March 2014: Good news! Python 3.4 ships with Pip. Pip has long been Python's de-facto standard package manager. You can install a package like this:
pip install httpie
Wahey! This is the best feature of any Python release. It makes the community's wealth of libraries accessible to everyone. Newbies are no longer excluded from using community libraries by the prohibitive difficulty of setup.
However, there remains a number of outstanding frustrations with the Python packaging experience. Cumulatively, they make Python very unwelcoming for newbies. Also, the long history of neglect (ie. not shipping with a package manager for 14 years from Python 2.0 to Python 3.3) did damage to the community. I describe both below.
It's important to understand that while experienced users are able to work around these frustrations, they are significant barriers to people new to Python. In fact, the difficulty and general user-unfriendliness is likely to deter many of them.
PyPI website is counter-helpful
Every language with a package manager has an official (or quasi-official) repository for the community to download and publish packages. Python has the Python Package Index, PyPI. https://pypi.python.org/pypi
Let's compare its pages with those of RubyGems and Npm (the Node package manager).
- https://rubygems.org/gems/rails RubyGems page for the package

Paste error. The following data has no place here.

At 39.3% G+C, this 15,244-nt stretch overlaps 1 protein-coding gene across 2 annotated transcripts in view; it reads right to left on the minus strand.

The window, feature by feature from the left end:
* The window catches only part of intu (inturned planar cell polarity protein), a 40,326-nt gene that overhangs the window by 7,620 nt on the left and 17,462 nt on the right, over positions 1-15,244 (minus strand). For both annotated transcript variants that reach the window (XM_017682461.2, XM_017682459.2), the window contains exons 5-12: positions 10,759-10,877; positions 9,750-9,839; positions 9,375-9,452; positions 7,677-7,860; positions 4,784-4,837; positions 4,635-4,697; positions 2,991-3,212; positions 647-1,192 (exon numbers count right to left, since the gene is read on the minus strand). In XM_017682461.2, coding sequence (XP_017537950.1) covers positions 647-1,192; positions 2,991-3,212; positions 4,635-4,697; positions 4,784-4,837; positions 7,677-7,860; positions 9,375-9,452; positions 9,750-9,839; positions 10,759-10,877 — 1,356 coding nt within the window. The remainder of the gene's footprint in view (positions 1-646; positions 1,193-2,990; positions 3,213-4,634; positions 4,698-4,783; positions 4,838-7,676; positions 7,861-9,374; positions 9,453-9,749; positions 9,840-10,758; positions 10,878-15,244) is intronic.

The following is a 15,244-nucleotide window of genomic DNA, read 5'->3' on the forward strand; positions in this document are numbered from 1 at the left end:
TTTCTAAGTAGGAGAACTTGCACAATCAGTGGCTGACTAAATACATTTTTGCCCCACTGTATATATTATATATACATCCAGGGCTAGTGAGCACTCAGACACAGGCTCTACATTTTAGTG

- https://www.npmjs.org/package/express Npm page for the package
- https://pypi.python.org/pypi/simplejson/ PyPI page for the package
You'll see the RubyGems and Npm pages both begin with a one-line description of the package, then large friendly instructions how to install it.
Meanwhile, woe to any hapless Python user who naively browses to PyPI. On https://pypi.python.org/pypi/simplejson/ , they'll find no such helpful instructions. There is however, a large green 'Download' link. It's not unreasonable to follow it. Aha, they click! Their browser downloads a
.tar.gz file. Many Windows users can't even open it, but if they persevere they may eventually extract it, then run
setup.py and eventually with the help of Google
setup.py install. Some will give up and reinvent the wheel..
Of course, all of this is wrong. The easiest way to install a package is with a Pip command. But PyPI didn't even mention Pip. Instead, it led them down an archaic and tedious path.
Error: Unable to find vcvarsall.bat
Numpy is one of Python's most popular libraries. Try to install it with Pip, you get this cryptic error message:
Error: Unable to find vcvarsall.bat
Trying to fix that is one of the most popular questions on Stack Overflow: "error: Unable to find vcvarsall.bat"
Few people succeed.
For comparison, in the same situation, Ruby prints this message, which explains what's going on and how to fix it:
Please update your PATH to include build tools or download the DevKit from http://rubyinstaller.org/downloads and follow the instructions at http://github.com/oneclick/rubyinstaller/wiki/Development-Kit
Publishing packages is hard
Ruby and Nodejs ship with full-featured package managers, Gem (since 2007) and Npm (since 2011), and have nurtured sharing communities centred around GitHub. Npm makes publishing packages as easy as installing them, it already has 64k packages. RubyGems lists 72k packages. The venerable Python package index lists only 41k.
Flying in the face of its "batteries included" motto, Python shipped without a package manager until 2014.
Until Pip, the de facto standard was a command
easy_install. It was woefully inadequate. The was no command to uninstall packages.
Pip was a massive improvement. It had most the features of Ruby's Gem. Unfortunately, Pip was--until recently--ironically difficult to install. In fact, the problem remains a top Python question on Stack Overflow: "How do I install pip on Windows?"